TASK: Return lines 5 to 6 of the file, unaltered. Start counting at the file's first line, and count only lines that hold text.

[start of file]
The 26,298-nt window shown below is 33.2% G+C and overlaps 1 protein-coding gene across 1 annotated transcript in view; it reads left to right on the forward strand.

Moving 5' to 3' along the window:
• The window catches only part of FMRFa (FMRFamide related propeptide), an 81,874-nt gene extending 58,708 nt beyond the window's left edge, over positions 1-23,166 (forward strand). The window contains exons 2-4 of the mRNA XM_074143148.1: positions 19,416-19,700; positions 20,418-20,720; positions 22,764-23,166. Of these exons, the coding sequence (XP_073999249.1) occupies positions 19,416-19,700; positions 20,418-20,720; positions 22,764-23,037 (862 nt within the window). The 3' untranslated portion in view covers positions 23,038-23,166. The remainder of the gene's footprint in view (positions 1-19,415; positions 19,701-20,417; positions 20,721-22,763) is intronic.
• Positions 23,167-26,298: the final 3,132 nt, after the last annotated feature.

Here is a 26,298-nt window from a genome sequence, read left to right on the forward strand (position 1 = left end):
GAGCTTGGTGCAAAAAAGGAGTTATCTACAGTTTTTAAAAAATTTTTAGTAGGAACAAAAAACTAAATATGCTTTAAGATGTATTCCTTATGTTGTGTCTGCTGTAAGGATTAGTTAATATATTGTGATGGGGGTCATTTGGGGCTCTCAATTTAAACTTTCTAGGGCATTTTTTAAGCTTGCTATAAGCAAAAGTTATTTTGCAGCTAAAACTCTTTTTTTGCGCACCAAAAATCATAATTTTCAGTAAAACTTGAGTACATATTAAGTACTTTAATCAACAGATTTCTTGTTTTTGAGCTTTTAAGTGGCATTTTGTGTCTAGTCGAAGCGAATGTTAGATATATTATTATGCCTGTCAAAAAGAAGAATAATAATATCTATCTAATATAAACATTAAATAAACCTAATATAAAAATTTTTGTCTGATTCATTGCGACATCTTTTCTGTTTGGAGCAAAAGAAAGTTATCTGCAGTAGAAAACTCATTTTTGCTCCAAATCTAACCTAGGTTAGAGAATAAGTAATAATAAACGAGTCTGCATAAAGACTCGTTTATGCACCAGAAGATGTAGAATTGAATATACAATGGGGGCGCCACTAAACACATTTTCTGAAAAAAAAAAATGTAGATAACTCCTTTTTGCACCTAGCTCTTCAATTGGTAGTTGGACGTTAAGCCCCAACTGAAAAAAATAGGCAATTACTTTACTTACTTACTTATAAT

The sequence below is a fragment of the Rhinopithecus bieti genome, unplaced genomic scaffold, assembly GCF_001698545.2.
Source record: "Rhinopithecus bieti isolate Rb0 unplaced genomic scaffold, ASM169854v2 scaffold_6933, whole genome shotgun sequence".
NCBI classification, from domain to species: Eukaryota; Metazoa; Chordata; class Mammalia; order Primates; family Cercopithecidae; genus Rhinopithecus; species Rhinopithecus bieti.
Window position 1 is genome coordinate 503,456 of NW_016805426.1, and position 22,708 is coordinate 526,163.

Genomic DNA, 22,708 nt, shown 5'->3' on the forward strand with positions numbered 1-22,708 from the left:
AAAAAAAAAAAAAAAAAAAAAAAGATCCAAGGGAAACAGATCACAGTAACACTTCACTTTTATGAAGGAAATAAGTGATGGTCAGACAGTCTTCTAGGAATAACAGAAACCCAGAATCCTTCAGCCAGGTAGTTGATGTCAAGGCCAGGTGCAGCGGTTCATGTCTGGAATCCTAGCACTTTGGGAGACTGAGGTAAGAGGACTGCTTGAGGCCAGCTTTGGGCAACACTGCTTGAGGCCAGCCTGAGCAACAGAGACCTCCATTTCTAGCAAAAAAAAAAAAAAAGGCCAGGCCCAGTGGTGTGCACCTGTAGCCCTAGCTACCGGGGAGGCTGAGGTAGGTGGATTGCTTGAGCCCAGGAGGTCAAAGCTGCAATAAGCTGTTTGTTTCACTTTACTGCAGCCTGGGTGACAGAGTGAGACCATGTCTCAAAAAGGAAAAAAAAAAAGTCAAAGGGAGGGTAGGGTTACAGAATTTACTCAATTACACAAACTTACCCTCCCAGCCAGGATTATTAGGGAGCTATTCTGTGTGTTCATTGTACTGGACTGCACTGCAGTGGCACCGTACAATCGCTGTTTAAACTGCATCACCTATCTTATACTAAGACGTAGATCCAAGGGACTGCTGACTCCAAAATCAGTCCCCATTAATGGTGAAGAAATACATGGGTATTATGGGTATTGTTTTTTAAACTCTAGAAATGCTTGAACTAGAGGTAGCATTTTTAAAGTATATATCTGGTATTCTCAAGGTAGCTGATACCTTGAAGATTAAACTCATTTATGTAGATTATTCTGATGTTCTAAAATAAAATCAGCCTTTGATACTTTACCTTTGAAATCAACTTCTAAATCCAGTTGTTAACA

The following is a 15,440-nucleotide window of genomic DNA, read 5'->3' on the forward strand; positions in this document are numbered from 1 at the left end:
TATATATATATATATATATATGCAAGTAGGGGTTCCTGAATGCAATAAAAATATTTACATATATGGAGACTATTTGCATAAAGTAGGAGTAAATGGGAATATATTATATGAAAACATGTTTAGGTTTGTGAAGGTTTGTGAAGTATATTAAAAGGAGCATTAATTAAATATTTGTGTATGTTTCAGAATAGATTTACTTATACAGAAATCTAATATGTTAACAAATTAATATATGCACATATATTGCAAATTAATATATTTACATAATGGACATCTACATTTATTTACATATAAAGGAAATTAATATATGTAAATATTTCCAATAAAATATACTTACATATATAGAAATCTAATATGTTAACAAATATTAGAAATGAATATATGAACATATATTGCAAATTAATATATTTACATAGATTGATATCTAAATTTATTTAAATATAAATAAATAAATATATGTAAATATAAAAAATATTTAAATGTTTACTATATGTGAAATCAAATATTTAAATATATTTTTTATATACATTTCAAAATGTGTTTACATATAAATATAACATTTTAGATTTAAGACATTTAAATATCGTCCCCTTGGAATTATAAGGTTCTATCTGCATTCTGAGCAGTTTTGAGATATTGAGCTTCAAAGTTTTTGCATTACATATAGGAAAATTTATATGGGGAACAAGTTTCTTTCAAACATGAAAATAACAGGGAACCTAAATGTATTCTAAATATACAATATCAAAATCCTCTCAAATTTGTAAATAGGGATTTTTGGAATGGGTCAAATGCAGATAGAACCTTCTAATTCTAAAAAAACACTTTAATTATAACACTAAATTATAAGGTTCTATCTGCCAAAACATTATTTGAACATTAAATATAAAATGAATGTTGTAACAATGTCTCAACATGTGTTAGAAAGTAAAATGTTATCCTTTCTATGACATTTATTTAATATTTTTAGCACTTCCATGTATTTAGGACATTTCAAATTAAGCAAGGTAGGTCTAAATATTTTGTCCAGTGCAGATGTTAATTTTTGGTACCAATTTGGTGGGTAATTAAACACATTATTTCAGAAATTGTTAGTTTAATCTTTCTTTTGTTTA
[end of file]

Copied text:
Here is a 26,298-nt window from a genome sequence, read left to right on the forward strand (position 1 = left end):
GAGCTTGGTGCAAAAAAGGAGTTATCTACAGTTTTTAAAAAATTTTTAGTAGGAACAAAAAACTAAATATGCTTTAAGATGTATTCCTTATGTTGTGTCTGCTGTAAGGATTAGTTAATATATTGTGATGGGGGTCATTTGGGGCTCTCAATTTAAACTTTCTAGGGCATTTTTTAAGCTTGCTATAAGCAAAAGTTATTTTGCAGCTAAAACTCTTTTTTTGCGCACCAAAAATCATAATTTTCAGTAAAACTTGAGTACATATTAAGTACTTTAATCAACAGATTTCTTGTTTTTGAGCTTTTAAGTGGCATTTTGTGTCTAGTCGAAGCGAATGTTAGATATATTATTATGCCTGTCAAAAAGAAGAATAATAATATCTATCTAATATAAACATTAAATAAACCTAATATAAAAATTTTTGTCTGATTCATTGCGACATCTTTTCTGTTTGGAGCAAAAGAAAGTTATCTGCAGTAGAAAACTCATTTTTGCTCCAAATCTAACCTAGGTTAGAGAATAAGTAATAATAAACGAGTCTGCATAAAGACTCGTTTATGCACCAGAAGATGTAGAATTGAATATACAATGGGGGCGCCACTAAACACATTTTCTGAAAAAAAAAAATGTAGATAACTCCTTTTTGCACCTAGCTCTTCAATTGGTAGTTGGACGTTAAGCCCCAACTGAAAAAAATAGGCAATTACTTTACTTACTTACTTATAAT